COVID-19 doubled risk of mental health, loneliness and financial problems in older adults: study

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An estimated 40% of older people likely infected with Covid-19 experienced more financial hardship than before the pandemic, compared to 20% of uninfected people. Feelings of loneliness were also twice as high in older people with probable infection as in those without.

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London: Older people appear to be twice as likely to develop mental health problems such as depression and anxiety, in addition to suffering financial hardship after contracting Covid-19, a study has found.

The study, published in Proceedings of the National Academy of Sciences, showed that 49% of older people with probable Covid infection had clinically significant depressive symptoms, compared to 22% of those who were not infected.

Meanwhile, 12% of those probably infected were identified as suffering from anxiety, compared to 6% of those who were not infected.

These side effects lasted for up to six months after the suspected onset of the infection and seemed to get worse.

In addition, an estimated 40% of older people likely infected with Covid-19 experienced more financial hardship than before the pandemic, compared to 20% of uninfected people. Feelings of loneliness were also twice as high in older people with probable infection as in those without.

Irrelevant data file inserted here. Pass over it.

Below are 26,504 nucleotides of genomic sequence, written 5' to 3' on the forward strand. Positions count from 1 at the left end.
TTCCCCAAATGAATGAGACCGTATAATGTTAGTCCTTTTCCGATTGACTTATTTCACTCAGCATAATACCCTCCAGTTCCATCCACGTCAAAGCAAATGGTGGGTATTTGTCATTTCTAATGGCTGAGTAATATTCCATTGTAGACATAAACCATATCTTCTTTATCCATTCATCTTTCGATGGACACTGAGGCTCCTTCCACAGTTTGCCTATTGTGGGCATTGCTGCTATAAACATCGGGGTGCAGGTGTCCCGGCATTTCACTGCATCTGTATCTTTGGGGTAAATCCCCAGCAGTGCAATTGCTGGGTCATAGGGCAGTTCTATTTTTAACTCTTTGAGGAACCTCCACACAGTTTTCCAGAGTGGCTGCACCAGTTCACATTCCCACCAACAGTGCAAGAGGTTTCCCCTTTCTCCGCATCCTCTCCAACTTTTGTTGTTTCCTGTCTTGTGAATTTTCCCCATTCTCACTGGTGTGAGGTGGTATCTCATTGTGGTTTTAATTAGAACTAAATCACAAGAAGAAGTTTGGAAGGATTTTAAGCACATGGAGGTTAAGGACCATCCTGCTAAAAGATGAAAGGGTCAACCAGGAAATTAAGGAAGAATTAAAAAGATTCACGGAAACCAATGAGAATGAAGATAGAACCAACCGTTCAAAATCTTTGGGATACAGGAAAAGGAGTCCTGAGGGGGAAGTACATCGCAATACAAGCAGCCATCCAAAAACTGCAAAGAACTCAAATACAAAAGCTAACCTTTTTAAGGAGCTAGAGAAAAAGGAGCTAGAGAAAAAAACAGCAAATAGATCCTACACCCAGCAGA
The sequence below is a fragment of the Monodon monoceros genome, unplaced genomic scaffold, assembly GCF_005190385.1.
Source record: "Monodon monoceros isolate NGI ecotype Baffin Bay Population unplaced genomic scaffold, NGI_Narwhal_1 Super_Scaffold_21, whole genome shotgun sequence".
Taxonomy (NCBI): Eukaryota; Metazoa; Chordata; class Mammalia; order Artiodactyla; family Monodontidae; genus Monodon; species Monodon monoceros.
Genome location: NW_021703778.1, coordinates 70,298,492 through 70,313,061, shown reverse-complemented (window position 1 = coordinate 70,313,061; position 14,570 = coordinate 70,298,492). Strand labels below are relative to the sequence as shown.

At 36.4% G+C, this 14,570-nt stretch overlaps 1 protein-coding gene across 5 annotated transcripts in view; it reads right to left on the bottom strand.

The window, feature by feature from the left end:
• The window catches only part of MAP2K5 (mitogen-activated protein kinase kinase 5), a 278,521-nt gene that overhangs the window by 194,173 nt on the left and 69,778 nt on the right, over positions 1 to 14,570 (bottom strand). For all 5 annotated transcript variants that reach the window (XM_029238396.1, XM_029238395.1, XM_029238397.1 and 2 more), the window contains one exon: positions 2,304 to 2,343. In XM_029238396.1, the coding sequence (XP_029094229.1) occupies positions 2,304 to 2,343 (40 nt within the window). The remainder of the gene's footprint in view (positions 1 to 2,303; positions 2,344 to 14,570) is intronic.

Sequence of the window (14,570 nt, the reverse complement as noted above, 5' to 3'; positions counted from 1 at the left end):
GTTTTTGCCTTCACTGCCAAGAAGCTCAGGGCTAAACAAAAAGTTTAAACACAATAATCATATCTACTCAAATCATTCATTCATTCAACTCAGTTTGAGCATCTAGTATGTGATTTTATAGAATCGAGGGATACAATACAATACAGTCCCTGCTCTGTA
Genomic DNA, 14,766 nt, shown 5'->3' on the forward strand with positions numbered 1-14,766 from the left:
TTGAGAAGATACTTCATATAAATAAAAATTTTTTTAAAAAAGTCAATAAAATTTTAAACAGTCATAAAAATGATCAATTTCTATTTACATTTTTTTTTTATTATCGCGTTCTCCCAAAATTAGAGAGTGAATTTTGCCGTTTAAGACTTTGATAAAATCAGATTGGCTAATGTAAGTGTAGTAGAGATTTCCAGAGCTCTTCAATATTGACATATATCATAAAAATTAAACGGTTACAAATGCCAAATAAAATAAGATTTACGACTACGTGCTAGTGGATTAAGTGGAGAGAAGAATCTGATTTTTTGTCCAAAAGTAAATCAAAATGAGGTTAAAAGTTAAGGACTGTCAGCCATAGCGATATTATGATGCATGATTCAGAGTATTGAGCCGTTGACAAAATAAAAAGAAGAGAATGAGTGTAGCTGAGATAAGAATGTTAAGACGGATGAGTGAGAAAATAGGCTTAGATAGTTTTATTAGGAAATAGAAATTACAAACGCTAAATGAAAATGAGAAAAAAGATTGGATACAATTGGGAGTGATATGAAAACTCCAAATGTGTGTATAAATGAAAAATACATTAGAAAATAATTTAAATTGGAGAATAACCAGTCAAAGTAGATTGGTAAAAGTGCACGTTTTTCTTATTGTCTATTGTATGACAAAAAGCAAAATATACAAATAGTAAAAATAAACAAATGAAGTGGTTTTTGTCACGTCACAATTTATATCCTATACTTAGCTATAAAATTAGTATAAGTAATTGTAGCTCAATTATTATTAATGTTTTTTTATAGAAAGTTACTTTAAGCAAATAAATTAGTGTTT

“Our study shows that older people with probable Covid-19 infection experienced higher levels of depression and anxiety, poorer quality of life, higher feelings of loneliness and greater financial hardship compared to those without probable infection. This was evident both in the acute phase of infection and up to six months later,” said lead author Dr Ellie Iob of University College London.

“These results suggest that the negative psychosocial impact of Covid-19 infection is long-lasting and more widely present in the population. We encourage anyone who may be experiencing mental health or well-being issues to speak to their GP,” said Iob. added.

For the study, the team used data from 5,146 adults between the ages of 52 and 74. Participants provided data before the pandemic (2018-19) and during two Covid-19 assessments in 2020 (June-July and November-December).

Disclaimer: This story was published from a news service and nothing except the title has been edited by Times Now.

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